Whether it’s running a chain of ice cream shops, rubbing elbows with Colonel Sanders, or teaching aspiring equestrians how to ride horses, one thing is for certain—in his 72 years, Bob Buxton has rarely had a dull moment.
A native of Princeton, New Jersey, Buxton has led a fascinating and fulfilling life and said he has never really felt more healthy in his entire life than he does right now.
Buxton said he had 34 Buxton’s Country Restaurants at one point early in his career, and said it is something he will never forget. “Taking a company public was interesting,” Buxton said. “It was quite an experience.”
Buxton said he did get in a little over his head, so he sought employment with a company that allowed him to actually meet one of the icons of the American fast food industry, Harland “Colonel” Sanders.
“He was really a nice and interesting old man,” Buxton said. “I went to work for Kentucky Fried Chicken, and I ran 87 KFC’s in New York City. Then they moved me to Oklahoma City. I grew up in farm country, so I thought it was great. I had about 80 or 90 stores in Oklahoma and Texas, and I just loved it.”
Buxton was transferred to Houston in 1978, and said it was there that he realized he wanted to take his life in yet another direction.
“It was right in the heart of the oil boom,” Buxton laughed. “The people that came in to apply for jobs, you didn’t want them in a restaurant, let alone to hire them, but they gave me 187 stores down there…a good friend of mine, who was the president on the company, was working so many hours that I told him he was going to kill himself if he kept on going.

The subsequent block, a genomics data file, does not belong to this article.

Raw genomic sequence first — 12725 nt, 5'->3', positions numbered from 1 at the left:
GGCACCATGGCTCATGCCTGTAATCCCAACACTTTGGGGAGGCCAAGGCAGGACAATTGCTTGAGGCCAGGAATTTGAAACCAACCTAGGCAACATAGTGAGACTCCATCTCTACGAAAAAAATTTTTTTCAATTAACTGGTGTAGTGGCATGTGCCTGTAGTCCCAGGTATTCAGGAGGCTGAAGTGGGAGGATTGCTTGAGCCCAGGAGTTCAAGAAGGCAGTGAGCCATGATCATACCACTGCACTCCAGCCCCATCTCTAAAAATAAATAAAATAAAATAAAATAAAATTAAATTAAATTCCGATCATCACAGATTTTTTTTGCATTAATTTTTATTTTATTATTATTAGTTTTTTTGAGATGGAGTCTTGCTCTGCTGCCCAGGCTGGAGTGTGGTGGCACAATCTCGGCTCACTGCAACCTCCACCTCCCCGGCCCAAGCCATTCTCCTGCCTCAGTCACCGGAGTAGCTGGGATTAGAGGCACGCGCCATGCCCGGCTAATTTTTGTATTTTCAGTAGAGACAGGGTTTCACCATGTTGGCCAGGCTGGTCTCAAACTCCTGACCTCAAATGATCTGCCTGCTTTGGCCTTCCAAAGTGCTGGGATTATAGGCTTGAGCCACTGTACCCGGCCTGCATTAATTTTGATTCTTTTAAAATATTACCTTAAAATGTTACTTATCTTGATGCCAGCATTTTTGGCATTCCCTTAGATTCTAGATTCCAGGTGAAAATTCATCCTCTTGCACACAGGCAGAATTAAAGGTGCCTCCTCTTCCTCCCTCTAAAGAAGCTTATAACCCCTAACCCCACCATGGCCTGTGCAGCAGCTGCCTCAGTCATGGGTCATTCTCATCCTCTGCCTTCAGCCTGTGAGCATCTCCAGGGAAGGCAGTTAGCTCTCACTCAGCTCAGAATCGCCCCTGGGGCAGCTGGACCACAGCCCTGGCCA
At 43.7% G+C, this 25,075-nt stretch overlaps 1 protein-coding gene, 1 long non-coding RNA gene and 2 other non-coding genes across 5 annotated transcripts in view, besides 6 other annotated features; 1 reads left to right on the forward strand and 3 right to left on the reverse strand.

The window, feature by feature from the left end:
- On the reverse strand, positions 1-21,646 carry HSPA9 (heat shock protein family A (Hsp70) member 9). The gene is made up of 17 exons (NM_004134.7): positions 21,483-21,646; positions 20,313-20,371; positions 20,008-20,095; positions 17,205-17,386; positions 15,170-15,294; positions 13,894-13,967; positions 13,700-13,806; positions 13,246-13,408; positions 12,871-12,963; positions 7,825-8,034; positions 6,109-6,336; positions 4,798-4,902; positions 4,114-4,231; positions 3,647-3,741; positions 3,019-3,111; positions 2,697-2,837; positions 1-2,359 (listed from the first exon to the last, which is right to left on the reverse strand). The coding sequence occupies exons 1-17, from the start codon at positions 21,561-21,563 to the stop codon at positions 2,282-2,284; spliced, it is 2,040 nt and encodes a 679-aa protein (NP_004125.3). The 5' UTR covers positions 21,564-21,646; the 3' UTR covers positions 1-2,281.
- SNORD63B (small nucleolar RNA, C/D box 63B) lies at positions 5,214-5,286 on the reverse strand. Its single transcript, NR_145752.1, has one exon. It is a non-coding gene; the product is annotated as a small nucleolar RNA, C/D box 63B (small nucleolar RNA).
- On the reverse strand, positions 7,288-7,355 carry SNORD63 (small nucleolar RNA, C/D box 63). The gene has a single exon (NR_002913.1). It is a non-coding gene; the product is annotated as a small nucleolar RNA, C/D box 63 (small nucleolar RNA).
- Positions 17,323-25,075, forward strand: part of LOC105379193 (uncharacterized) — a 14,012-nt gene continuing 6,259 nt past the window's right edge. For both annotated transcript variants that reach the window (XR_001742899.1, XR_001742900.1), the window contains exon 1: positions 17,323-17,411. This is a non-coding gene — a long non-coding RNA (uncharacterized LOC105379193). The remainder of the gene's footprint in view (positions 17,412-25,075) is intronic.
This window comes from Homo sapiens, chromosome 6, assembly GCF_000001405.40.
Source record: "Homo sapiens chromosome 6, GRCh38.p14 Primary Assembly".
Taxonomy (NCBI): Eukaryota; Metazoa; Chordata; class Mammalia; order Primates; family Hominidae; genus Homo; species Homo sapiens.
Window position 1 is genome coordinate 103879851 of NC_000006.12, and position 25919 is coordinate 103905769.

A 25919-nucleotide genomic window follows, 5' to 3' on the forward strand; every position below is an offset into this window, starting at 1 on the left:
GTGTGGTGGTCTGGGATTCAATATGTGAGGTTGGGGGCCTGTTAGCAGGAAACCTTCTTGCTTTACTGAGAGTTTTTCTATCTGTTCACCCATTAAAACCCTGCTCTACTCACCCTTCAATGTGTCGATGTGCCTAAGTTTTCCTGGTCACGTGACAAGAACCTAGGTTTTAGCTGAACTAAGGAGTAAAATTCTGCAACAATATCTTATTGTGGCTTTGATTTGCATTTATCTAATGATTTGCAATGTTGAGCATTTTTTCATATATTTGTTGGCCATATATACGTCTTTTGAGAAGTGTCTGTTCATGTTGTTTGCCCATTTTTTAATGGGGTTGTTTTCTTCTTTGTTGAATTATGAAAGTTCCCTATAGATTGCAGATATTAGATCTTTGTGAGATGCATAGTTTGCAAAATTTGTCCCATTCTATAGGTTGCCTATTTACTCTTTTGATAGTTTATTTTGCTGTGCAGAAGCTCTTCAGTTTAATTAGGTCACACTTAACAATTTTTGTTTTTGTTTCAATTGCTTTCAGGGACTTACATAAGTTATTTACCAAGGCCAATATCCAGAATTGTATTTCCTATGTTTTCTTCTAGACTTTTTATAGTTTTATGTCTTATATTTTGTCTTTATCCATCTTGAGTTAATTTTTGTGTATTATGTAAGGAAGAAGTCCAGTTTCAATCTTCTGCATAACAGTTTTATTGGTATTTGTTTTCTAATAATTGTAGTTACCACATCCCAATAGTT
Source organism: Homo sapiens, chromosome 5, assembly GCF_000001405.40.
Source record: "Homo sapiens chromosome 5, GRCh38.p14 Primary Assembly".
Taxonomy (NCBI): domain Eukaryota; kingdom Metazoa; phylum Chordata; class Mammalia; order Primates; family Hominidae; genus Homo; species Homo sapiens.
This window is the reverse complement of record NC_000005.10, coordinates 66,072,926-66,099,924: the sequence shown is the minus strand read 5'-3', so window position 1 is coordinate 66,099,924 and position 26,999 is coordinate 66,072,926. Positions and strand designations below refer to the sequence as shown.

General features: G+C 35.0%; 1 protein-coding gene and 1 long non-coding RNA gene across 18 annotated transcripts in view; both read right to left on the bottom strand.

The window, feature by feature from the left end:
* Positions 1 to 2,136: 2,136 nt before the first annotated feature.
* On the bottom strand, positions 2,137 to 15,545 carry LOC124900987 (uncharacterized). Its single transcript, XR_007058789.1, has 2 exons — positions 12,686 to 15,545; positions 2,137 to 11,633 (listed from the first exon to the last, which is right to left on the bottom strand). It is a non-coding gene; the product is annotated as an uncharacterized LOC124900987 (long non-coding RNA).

“He was about 40 years old, and he had a massive heart attack and died. He told me he was in great health, but then that happened while he was visiting his sister…after that, I said, ‘this is not worth it, I’m not doing this for the rest of my life.’ I got out, and that is when I got into the horse business.”
Owner of the Buxton Hunt Farm in Bartonville, Buxton now spends his days riding horses and instructing younger riders how to do so.
“I’ve had an opportunity in the last 31 years to help a lot of kids,” Buxton said. “Most of the kids who show horses do the hunter and jumpers. I would say that 99 percent of those kids never use drugs, and it gives them a way to get away from the God-awful society they are exposed to all the time and stay out of trouble. I think it is a great opportunity for them.”
After living in multiple locations throughout the country, Buxton said he settled on Bartonville for a couple of reasons, and has never once regretted his decision.
“This is really such a nice, quiet and private area,” Buxton said. “And I don’t want to get too big. I just want a small operation and do some rated and local shows a couple of times a year.
“These days, I just want to sit back, relax, show my horses and keep on working with the kids.”
Contact Bob Buxton at 469-371-7892 or www.buxtonhuntfarm.com.